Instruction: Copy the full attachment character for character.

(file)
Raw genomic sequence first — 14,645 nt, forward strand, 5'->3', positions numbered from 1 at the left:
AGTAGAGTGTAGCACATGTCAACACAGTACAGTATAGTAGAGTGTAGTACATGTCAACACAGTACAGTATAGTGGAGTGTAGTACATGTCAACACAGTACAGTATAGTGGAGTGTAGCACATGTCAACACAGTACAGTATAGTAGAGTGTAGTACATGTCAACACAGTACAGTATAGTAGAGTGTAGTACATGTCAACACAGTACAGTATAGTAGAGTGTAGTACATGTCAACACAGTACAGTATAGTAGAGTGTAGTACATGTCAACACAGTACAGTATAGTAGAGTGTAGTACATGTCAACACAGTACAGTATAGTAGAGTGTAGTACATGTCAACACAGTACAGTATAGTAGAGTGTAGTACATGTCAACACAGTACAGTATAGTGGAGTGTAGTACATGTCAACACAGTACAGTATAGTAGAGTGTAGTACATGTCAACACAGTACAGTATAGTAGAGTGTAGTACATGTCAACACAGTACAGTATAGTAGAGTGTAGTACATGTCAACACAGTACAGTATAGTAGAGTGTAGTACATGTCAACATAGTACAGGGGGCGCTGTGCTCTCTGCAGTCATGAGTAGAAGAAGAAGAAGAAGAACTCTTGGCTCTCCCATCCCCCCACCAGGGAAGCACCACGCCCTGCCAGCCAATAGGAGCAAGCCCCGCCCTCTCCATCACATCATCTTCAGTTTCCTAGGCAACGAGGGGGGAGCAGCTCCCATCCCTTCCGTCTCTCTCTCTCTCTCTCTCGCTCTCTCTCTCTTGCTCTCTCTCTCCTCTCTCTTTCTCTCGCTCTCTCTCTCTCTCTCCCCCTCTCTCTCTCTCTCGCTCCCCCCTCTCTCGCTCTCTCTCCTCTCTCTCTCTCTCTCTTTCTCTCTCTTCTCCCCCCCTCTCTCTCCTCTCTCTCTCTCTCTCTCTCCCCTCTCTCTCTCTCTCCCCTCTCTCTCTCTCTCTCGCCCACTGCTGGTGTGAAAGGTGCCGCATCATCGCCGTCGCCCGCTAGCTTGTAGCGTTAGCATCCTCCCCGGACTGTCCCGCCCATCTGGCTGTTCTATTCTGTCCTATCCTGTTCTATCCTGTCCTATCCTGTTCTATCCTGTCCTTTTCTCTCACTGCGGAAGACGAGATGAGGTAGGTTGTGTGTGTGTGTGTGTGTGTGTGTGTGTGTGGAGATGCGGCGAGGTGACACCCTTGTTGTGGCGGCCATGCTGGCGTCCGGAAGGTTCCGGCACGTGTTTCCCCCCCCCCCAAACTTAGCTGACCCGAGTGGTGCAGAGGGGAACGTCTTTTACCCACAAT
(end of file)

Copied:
Raw genomic sequence first — 14,645 nt, forward strand, 5'->3', positions numbered from 1 at the left:
AGTAGAGTGTAGCACATGTCAACACAGTACAGTATAGTAGAGTGTAGTACATGTCAACACAGTACAGTATAGTGGAGTGTAGTACATGTCAACACAGTACAGTATAGTGGAGTGTAGCACATGTCAACACAGTACAGTATAGTAGAGTGTAGTACATGTCAACACAGTACAGTATAGTAGAGTGTAGTACATGTCAACACAGTACAGTATAGTAGAGTGTAGTACATGTCAACACAGTACAGTATAGTAGAGTGTAGTACATGTCAACACAGTACAGTATAGTAGAGTGTAGTACATGTCAACACAGTACAGTATAGTAGAGTGTAGTACATGTCAACACAGTACAGTATAGTAGAGTGTAGTACATGTCAACACAGTACAGTATAGTGGAGTGTAGTACATGTCAACACAGTACAGTATAGTAGAGTGTAGTACATGTCAACACAGTACAGTATAGTAGAGTGTAGTACATGTCAACACAGTACAGTATAGTAGAGTGTAGTACATGTCAACACAGTACAGTATAGTAGAGTGTAGTACATGTCAACATAGTACAGGGGGCGCTGTGCTCTCTGCAGTCATGAGTAGAAGAAGAAGAAGAAGAACTCTTGGCTCTCCCATCCCCCCACCAGGGAAGCACCACGCCCTGCCAGCCAATAGGAGCAAGCCCCGCCCTCTCCATCACATCATCTTCAGTTTCCTAGGCAACGAGGGGGGAGCAGCTCCCATCCCTTCCGTCTCTCTCTCTCTCTCTCTCGCTCTCTCTCTCTTGCTCTCTCTCTCCTCTCTCTTTCTCTCGCTCTCTCTCTCTCTCTCCCCCTCTCTCTCTCTCTCGCTCCCCCCTCTCTCGCTCTCTCTCCTCTCTCTCTCTCTCTCTTTCTCTCTCTTCTCCCCCCCTCTCTCTCCTCTCTCTCTCTCTCTCTCTCCCCTCTCTCTCTCTCTCCCCTCTCTCTCTCTCTCTCGCCCACTGCTGGTGTGAAAGGTGCCGCATCATCGCCGTCGCCCGCTAGCTTGTAGCGTTAGCATCCTCCCCGGACTGTCCCGCCCATCTGGCTGTTCTATTCTGTCCTATCCTGTTCTATCCTGTCCTATCCTGTTCTATCCTGTCCTTTTCTCTCACTGCGGAAGACGAGATGAGGTAGGTTGTGTGTGTGTGTGTGTGTGTGTGTGTGTGTGGAGATGCGGCGAGGTGACACCCTTGTTGTGGCGGCCATGCTGGCGTCCGGAAGGTTCCGGCACGTGTTTCCCCCCCCCCCAAACTTAGCTGACCCGAGTGGTGCAGAGGGGAACGTCTTTTACCCACAAT